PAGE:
The main goal of any presentation is to convey the idea so that it is remembered. However, this is not easy at all. You need a perfect combination of colors, fonts, animation effects, illustrations, and text. To help you prepare for the presentation and create impressive PowerPoint slides, we collected valuable tips and recommendations.
When choosing a font, the key point is its “readability.” Note the sans-serif fonts, for example, Arial, Helvetica, and Calibri. In addition, the font should reflect the image of the company and correspond to the theme of the presentation. The font size should be large enough so that the audience can easily read your ideas. For the main text, the font size is 24 or more, 36-44 should be used for headings. Separate in italics only single words or phrases, but not voluminous fragments of the text.
Correctly chosen colors will increase the interest of the audience and improve the perception of information. To draw attention, use contrasts, but not more than 3-4 colors.
Dark text on a light background looks much better than a light text on a dark background.
According to scientific research, about 5-8% of the audience do not distinguish some colors. The most common form of so-called color blindness is the inability to distinguish between red and green colors. Try to limit the use of these contrasting matches.
- Remember the rule of “6×6” and try to stick to it whenever possible: on the slide — 6 lines, in the line — 6 words.
- Prefer short, clear sentences and bulleted lists. Do not overload the presentation with textual information.
- Do not abuse punctuation. It is better to omit punctuation at the end of the headers and list elements.
4. Design and graphics
- Leave enough “free space” on the slides. An excessive number of images can interfere with the perception of information.
- Create charts, charts, tables. Bright elements perfectly convey quantitative data. However, use them cautiously, sometimes they distract the audience from the main idea.
- Instead of plain text, use visual elements that are related to the subject of the message. Select only high-quality illustrations and graphics.
5. General recommendations
- Reduce the number of slides in the presentation to keep the audience’s attention. Please note that the duration of human concentration is no more than 15 minutes on average.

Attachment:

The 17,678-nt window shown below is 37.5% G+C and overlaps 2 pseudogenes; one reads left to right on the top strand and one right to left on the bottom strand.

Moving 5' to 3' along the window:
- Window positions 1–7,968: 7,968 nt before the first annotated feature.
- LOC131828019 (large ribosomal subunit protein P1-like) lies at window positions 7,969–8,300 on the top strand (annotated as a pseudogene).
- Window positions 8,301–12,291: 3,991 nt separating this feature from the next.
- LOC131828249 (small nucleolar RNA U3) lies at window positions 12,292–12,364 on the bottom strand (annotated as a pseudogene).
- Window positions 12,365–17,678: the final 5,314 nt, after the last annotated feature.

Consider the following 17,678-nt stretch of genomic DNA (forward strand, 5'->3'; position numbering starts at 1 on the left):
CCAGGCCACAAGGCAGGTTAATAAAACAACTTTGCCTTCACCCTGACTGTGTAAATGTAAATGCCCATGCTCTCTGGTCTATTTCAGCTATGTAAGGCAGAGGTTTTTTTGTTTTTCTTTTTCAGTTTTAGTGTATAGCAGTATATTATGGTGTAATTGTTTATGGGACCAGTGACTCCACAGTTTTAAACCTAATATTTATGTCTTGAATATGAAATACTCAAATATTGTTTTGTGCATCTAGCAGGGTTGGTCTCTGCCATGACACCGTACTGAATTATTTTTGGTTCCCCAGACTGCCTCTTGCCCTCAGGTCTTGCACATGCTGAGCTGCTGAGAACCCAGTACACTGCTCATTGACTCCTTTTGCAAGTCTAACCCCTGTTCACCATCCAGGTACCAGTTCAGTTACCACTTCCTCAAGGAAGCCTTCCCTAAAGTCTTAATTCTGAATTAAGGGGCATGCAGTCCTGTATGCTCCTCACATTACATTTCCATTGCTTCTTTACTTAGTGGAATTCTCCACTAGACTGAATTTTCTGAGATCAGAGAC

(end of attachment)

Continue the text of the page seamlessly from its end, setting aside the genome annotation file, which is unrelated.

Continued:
- Pay attention to the sequence of slides — build a logical structure convenient for perception.
- The presentation on the big screen can be displayed differently. Before the presentation, check that the size of the text and the color scale look as attractive as on the computer.
Bonus- The Most Common Mistakes
- Fonts. Don’t use standard templates even when you don’t have time. It is better to take simple white font than to use 10000 times used templates offered by the MS Office. They look arcane, like you’ve used a time machine and brought your audience back in time into 90’s.
- No Goal. Your presentation should have a goal and you should know it from the very beginning. Otherwise, it will be a presentation about nothing in particular. Your goal should be formulated in one or two sentences and should be proactive. It means that you should know exactly what you want your audience to do after your presentation.
- Colors. You should not use more than 5 colors in the entire presentation. As it was mentioned, it is better if you use 3-4 colors. Make sure to choose the matching colors, but don’t get stuck with it.
- Tables. Not even one person in the room will read the table which is given in the PowerPoint slide. It is a law of nature and you can’t fight it. If you need to present extended tables with numerical data, please, print them separately and spread it among your listeners.
- Robotic style. You are not a robot, and your listeners are not either. You should speak livelily, make some jokes when applicable and give real-life examples. Read your presentation speech loud and make sure you always have enough air in your lungs to finish one sentence.
Use these simple practical tips to make a compelling PowerPoint presentation and impress the audience!
This guest post was written by Alex Buffet. Photo by Jason Wong.